Following fellow IT security company Fortinet Inc.'s (NASDAQ:FTNT) near-20% drop after it reported results last Friday, investors in Check Point Software Technologies Ltd. (NASDAQ:CHKP) must have had a nervous weekend waiting for earnings on the following Monday. In the end, Check Point's third-quarter earnings were fine, but the real question is: What will happen in the fourth quarter?
Check Point Software Technologies Ltd. results: The numbers
Total revenue increased 9% in the quarter to $403.9 million, slightly ahead of the midpoint of the guidance range for $392 million to $410 million. Meanwhile, non-GAAP earnings per share came in $1.04, above the top of guidance for $0.92 to $1.02.
In other words, the headline results were pretty good and mimicked how Fortinet beat guidance the previous week. Of course, the likely problem with Fortinet's results wasn't the earnings, but rather that guidance wasn't raised as much as the market had hoped, probably creating an excuse to sell a highly rated stock.
Turning to Check Point's guidance for the fourth quarter:
- Fourth-quarter revenue of $440 million to $470 million, implying a growth rate of 4.6% to 11.8%
- Fourth-quarter non-GAAP EPS of $1.10 to $1.18, implying a growth rate of 2.8% to 10.3%
If you are wondering why EPS growth isn't keeping pace with revenue growth, it's largely because operating expenses are increasing as Check Point invests in order to generate revenue growth. Operating expenses increased to 49.3% of revenue in the third quarter compared to 46.7% in the same period last year. Around 60% of the increase in operating expenses came from sales and marketing increases. Ultimately, third-quarter operating margin fell to 56.4% from 58% in last year's third quarter.
Was guidance OK?
To put the revenue guidance into context, here is a graph of sequential (in this case, from the third to fourth quarters) growth rates for Check Point. As you can see, the midpoint of revenue guidance is for 12.7% sequential growth -- slightly below the average of 13.5% in the previous seven years.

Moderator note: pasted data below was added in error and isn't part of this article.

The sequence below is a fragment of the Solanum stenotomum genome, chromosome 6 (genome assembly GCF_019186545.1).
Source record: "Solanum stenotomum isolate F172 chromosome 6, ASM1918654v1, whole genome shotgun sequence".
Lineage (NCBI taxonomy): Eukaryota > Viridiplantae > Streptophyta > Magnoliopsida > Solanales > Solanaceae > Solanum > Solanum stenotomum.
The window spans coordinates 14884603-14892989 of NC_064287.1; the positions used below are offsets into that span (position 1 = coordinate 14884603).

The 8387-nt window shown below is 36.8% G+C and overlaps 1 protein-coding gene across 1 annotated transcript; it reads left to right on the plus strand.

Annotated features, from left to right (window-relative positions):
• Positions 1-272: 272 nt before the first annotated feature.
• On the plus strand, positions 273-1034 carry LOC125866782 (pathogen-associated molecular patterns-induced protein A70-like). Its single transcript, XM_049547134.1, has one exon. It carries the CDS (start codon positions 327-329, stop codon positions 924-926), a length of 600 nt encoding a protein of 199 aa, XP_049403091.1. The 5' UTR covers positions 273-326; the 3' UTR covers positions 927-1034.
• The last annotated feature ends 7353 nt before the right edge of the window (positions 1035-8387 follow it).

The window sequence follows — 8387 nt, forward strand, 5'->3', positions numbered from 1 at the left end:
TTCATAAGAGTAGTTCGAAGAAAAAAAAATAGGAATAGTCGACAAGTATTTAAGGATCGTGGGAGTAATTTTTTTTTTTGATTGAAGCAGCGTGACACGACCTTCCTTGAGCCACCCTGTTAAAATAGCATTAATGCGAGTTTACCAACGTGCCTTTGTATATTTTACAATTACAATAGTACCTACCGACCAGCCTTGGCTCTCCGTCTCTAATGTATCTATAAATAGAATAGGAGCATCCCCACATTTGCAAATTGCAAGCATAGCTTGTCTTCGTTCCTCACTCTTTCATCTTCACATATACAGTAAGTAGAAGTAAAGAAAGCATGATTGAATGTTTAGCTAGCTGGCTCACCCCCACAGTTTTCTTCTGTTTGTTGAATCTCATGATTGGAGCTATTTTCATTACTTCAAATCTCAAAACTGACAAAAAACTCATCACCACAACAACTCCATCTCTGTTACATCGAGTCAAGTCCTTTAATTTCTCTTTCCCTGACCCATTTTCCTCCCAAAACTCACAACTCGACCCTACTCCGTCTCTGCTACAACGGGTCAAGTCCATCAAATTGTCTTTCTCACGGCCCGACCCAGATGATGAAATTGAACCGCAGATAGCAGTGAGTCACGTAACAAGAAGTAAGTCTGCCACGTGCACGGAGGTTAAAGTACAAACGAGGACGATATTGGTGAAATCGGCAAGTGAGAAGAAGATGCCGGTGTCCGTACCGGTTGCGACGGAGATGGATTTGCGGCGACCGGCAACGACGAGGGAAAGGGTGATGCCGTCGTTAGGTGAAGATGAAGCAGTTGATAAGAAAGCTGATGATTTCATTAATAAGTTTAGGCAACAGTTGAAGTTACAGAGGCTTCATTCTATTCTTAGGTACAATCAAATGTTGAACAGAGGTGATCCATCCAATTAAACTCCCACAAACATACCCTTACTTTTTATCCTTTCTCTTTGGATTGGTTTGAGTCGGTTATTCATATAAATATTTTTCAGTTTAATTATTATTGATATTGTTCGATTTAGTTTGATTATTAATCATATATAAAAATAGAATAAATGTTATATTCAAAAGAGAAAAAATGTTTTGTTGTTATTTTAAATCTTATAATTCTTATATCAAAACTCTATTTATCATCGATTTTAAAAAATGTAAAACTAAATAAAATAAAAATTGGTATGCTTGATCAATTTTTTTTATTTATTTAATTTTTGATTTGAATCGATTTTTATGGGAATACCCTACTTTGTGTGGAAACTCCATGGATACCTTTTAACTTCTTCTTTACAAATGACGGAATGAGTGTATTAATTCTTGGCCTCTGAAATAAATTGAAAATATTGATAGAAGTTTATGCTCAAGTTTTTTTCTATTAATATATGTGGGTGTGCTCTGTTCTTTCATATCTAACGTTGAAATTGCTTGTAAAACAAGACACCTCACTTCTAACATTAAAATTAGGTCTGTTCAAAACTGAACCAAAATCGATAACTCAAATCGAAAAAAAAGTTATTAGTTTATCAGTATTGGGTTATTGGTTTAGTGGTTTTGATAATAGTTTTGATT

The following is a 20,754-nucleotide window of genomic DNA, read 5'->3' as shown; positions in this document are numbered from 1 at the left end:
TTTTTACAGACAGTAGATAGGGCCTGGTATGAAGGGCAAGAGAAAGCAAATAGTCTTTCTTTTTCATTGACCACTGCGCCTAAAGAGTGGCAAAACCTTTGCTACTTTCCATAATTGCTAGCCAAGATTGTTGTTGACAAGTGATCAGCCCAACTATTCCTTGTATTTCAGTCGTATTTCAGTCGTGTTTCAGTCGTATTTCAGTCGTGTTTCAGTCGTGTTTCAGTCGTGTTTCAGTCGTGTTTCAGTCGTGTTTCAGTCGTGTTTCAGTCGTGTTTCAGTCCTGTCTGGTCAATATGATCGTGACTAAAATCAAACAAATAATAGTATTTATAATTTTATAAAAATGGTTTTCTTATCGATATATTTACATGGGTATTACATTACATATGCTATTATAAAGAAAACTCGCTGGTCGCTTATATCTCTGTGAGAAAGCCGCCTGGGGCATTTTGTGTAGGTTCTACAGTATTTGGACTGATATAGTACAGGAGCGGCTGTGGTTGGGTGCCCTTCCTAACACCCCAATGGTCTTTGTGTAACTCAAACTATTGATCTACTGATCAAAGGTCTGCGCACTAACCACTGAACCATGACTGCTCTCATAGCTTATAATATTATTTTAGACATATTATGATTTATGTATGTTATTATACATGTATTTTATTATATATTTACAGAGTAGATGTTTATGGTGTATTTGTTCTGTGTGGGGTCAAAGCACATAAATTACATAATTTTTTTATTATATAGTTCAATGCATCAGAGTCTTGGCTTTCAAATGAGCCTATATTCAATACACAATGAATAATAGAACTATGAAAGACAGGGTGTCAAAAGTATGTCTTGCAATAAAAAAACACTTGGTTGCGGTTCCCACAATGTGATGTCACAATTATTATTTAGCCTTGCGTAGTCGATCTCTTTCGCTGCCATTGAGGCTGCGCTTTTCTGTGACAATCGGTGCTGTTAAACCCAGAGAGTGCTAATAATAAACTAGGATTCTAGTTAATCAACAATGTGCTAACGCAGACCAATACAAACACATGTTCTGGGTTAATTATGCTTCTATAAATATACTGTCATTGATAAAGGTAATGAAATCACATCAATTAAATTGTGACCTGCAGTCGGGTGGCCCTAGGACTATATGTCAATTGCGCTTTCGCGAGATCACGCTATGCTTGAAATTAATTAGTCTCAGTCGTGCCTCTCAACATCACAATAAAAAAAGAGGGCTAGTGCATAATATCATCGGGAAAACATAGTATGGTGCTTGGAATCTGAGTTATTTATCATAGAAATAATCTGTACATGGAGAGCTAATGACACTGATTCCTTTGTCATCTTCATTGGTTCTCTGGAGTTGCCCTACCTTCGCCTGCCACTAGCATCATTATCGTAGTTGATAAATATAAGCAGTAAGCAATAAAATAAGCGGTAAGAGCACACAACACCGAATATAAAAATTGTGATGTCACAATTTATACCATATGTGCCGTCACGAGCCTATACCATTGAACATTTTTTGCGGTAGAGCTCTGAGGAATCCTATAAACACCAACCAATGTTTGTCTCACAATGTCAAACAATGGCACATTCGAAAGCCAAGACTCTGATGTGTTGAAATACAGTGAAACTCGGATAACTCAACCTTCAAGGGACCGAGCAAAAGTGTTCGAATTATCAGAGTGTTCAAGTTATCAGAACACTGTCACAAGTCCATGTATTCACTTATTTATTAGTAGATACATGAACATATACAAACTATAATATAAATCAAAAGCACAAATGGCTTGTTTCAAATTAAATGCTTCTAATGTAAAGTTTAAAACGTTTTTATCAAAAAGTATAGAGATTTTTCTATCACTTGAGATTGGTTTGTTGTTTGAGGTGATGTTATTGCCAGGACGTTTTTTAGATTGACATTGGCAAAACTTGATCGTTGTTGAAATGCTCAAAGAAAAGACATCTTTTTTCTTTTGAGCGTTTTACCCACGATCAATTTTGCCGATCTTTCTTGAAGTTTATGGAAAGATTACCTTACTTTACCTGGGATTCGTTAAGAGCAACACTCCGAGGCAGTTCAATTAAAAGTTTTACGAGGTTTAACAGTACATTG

That said, in my opinion, Check Point's management tends to be conservative with guidance.
What happened with the underlying trends in the quarter?
Check Point's business model involves selling hardware in the form of products and licenses (around 33% of nine months' revenue) and then selling software blades (around 20%) -- blades perform a range of differing functions -- which work on Check Point's hardware. In addition, software and maintenance (48%) are sold into the installed base.
All of this means that growing product and license revenue is the key to future growth, and as you can see below, the growth rate increased to 7.2% in the quarter. This bodes well for future software and maintenance growth.
What management had to say
Listening in on the earnings call, management vowed to continue investing in sales and marketing efforts and spent time highlighting the company's expansion onto new platforms. CEO Gil Shwed made this statement on the earnings release:
Mobile devices are becoming the weakest link in cyber security, and we are committed to staying one step ahead and prevent these threats. This quarter we extended our technology to smartphones and tablets, while introducing new and innovative threat prevention solutions for cloud and network infrastructure.
In common with Fortinet, Check Point delivered a good set of results but guided a little bit below what some optimistic observers may have hoped for.
Check Point investors should keep an eye on operating margin because management is keen to invest for growth. The good news is that Check Point is clearly generating revenue growth, and expanding into platforms such as smartphones and tablets offers good long-term growth prospects.
Lee Samaha has no position in any stocks mentioned. The Motley Fool recommends Check Point Software Technologies. Try any of our Foolish newsletter services free for 30 days. We Fools may not all hold the same opinions, but we all believe that considering a diverse range of insights makes us better investors. The Motley Fool has a disclosure policy.